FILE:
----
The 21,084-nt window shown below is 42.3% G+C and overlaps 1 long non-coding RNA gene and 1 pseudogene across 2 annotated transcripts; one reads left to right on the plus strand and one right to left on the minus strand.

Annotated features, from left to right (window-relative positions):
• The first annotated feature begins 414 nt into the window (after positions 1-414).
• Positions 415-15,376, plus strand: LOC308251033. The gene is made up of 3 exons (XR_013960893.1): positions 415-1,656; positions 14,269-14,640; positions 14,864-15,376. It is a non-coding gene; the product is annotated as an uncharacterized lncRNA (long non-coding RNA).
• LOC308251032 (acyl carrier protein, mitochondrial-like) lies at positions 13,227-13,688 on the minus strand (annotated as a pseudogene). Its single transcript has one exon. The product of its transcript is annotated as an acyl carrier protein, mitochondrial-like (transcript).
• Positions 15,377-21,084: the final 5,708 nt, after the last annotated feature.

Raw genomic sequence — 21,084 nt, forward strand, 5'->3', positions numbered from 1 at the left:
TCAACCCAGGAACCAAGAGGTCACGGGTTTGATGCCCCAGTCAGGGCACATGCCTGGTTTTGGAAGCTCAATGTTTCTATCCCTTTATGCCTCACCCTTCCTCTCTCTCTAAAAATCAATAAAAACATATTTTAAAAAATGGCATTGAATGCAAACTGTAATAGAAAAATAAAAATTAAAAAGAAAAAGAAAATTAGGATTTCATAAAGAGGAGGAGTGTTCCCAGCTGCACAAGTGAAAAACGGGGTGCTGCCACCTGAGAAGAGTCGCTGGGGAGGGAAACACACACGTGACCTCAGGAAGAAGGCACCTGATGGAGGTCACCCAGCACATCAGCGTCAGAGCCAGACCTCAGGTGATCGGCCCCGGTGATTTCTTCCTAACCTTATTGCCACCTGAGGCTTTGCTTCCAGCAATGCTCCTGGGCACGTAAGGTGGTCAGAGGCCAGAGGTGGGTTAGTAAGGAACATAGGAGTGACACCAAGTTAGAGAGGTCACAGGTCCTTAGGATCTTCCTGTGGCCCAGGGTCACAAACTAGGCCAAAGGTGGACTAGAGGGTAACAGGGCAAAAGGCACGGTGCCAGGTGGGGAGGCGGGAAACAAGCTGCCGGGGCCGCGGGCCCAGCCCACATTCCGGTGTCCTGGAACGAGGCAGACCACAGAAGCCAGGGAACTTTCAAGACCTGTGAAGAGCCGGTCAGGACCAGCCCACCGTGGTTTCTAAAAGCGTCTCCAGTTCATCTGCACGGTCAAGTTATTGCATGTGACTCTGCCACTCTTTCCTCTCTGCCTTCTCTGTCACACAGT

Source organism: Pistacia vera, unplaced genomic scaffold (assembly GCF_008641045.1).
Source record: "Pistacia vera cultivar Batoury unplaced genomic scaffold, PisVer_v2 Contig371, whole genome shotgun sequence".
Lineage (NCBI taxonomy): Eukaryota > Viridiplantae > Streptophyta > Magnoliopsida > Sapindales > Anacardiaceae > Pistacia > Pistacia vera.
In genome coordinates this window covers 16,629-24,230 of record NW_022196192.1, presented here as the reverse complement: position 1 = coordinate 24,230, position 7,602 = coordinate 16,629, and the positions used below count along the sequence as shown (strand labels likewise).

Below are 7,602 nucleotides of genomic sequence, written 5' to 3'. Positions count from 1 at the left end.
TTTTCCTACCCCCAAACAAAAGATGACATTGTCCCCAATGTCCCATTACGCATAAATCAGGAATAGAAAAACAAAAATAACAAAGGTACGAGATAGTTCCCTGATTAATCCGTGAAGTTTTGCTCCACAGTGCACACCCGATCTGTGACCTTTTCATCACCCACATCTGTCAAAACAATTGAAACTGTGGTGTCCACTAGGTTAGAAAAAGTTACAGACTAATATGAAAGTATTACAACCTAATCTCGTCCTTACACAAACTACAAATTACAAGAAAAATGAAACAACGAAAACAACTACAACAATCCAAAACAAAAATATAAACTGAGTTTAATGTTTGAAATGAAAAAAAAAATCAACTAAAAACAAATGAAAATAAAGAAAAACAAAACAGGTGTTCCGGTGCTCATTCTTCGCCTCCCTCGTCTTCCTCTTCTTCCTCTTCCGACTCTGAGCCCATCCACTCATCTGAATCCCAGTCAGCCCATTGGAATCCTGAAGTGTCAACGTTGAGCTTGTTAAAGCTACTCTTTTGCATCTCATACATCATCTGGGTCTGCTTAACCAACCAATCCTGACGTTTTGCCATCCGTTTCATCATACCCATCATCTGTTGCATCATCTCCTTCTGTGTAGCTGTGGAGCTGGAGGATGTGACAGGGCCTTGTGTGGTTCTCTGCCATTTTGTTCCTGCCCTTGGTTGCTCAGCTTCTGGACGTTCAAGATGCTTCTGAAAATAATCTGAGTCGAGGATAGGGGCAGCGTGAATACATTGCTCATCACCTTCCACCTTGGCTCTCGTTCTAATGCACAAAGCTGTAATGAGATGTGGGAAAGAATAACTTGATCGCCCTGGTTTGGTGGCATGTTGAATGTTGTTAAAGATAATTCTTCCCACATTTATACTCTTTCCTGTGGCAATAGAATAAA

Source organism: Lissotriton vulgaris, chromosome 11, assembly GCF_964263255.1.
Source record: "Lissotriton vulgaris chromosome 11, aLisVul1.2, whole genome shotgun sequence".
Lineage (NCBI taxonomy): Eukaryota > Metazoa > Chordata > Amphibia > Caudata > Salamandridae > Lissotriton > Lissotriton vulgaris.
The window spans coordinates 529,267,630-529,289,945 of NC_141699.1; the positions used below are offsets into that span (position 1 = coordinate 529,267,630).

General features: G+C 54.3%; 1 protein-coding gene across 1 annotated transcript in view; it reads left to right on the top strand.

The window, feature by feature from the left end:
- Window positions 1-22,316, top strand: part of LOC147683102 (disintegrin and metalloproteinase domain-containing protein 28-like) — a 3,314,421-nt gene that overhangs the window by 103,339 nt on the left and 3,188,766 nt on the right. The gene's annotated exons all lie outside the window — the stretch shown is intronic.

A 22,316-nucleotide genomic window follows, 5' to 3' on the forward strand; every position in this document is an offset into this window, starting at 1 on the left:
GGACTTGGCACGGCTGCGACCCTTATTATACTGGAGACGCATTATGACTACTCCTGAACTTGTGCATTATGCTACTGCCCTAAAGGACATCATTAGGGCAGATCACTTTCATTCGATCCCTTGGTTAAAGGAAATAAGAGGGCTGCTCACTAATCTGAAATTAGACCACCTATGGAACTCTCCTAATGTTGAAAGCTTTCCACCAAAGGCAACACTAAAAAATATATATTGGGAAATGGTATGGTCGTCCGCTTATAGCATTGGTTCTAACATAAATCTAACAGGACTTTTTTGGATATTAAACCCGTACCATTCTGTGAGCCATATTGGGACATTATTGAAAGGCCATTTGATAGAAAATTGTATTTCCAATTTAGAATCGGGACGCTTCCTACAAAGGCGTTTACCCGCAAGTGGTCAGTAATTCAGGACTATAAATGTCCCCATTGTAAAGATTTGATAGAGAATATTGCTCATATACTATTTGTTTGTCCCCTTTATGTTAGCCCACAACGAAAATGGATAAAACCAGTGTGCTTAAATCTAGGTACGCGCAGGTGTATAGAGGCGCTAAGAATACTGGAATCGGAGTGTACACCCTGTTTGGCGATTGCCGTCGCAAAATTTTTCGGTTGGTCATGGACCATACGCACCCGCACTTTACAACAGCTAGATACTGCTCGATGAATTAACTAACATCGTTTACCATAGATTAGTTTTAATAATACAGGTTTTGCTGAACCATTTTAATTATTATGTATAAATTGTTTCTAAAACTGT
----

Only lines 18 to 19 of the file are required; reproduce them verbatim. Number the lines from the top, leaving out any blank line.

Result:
The window spans coordinates 529,267,630-529,289,945 of NC_141699.1; the positions used below are offsets into that span (position 1 = coordinate 529,267,630).

General features: G+C 54.3%; 1 protein-coding gene across 1 annotated transcript in view; it reads left to right on the top strand.